We often talk about how brave you need to be to truly take a leadership position. It’s not easy. But businesses aspire to lead all the time. As they should. Often they have the resources to make a difference.
But you need to be brave.
In recent weeks, Kate Middleton (with help from her husband and his brother) has done an amazing job to help the ‘Heads Together’ charity cut through the news noise created by General Elections and diplomatic danger in Asia, and get people talking about mental health.
It’s a campaign to admire for many reasons… Topical, difficult, personal and brave. In particular, I liked one of the hash-tags the campaign used: ‘oktosay’. Through all the coverage of ‘Heads Together’, the importance and difficulty attached to sharing problems and speaking about mental health was received loud and clear.
Prince Harry’s disclosure about how he bottled up grief after his mother died was deeply moving. It reminded me of Rio Ferdinand’s equally moving BBC documentary about helping his children cope with their mother’s death, and helping himself to grieve the loss of his wife.
In both cases the route through grief to some sense of healing was driven by communicating. ‘Oktosay’ is a great hash tag that really gets after this point using only seven characters.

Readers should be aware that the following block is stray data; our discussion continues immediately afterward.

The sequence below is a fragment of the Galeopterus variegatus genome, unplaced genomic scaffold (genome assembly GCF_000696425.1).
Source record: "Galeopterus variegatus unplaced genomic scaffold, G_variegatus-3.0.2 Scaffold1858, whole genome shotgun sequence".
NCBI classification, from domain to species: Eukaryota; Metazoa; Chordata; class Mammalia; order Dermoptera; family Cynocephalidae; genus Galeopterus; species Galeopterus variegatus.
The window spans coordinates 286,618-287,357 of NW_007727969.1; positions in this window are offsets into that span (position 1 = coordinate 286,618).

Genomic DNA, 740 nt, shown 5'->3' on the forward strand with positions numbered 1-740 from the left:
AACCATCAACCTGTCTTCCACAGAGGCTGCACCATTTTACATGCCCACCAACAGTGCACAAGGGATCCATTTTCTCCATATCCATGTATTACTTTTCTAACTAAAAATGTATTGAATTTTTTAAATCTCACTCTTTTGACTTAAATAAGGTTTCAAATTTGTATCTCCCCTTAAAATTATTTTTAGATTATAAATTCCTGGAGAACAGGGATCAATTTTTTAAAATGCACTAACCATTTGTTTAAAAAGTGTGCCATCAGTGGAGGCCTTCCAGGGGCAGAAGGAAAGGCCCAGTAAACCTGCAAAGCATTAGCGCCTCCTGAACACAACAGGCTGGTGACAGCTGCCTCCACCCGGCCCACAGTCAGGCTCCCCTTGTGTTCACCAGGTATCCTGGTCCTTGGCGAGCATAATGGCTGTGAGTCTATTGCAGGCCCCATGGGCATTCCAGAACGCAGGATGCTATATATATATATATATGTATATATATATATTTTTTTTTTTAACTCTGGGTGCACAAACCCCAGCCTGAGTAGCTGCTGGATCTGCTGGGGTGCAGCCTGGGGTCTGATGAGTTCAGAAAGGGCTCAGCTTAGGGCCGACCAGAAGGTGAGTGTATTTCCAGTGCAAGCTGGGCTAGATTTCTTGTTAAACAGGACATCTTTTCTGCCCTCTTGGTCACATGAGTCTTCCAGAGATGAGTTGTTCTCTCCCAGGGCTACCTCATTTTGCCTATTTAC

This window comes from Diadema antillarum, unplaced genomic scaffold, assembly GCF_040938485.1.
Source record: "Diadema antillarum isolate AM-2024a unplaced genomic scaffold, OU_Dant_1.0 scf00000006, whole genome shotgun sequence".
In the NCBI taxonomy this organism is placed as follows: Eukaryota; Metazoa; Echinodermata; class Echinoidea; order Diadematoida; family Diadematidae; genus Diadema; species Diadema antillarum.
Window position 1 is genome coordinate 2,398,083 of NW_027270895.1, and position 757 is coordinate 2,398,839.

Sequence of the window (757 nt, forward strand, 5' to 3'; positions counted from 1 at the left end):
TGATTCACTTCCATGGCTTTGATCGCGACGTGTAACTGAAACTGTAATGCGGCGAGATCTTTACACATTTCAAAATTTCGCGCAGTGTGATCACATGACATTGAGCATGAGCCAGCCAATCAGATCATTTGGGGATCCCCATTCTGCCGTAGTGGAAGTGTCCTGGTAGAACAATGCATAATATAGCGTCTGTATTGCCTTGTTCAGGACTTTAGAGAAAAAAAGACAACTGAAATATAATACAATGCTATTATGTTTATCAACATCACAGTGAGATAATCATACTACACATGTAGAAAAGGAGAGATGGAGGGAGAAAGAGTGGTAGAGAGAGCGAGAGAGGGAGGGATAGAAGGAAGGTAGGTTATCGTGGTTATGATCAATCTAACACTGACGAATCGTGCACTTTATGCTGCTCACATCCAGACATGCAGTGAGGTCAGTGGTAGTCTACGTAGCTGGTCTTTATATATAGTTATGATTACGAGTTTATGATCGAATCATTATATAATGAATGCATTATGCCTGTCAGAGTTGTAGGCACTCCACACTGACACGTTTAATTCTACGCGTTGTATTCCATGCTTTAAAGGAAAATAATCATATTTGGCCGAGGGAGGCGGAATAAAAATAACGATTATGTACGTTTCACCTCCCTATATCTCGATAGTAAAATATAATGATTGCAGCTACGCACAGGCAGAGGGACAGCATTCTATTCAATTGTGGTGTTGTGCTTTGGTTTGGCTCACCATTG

And there’s a direct link to work My Word Communications has been doing to help Talking Talent produce a report on the risk of burnout at work.
Of course, it’s not the same as being bereaved of a loved one – not at all. But there is a link in the importance and difficulty attached to sharing problems and speaking about their impact for people.
Talking Talent’s research, Working Out Burnout, tells us that three-quarters of professionals aged 25-34 already feel worn out by work. So, the threat of burnout is not reserved for middle age or later life. It is real and immediate.
But a third of professionals would NOT feel comfortable reaching out to their employer when experiencing burnout. This rises to 42% for graduates.
So at work there is a real and immediate risk to employees mental health, but colleagues don’t feel easily able to talk about it…
So businesses need to step up to a crucial cultural challenge. How can they give their people confidence that it is not a sign of weakness to start talking about burnout?
Time to lead. Time to be brave. Make sure your employees know its ‘oktosay’!
Working out burnout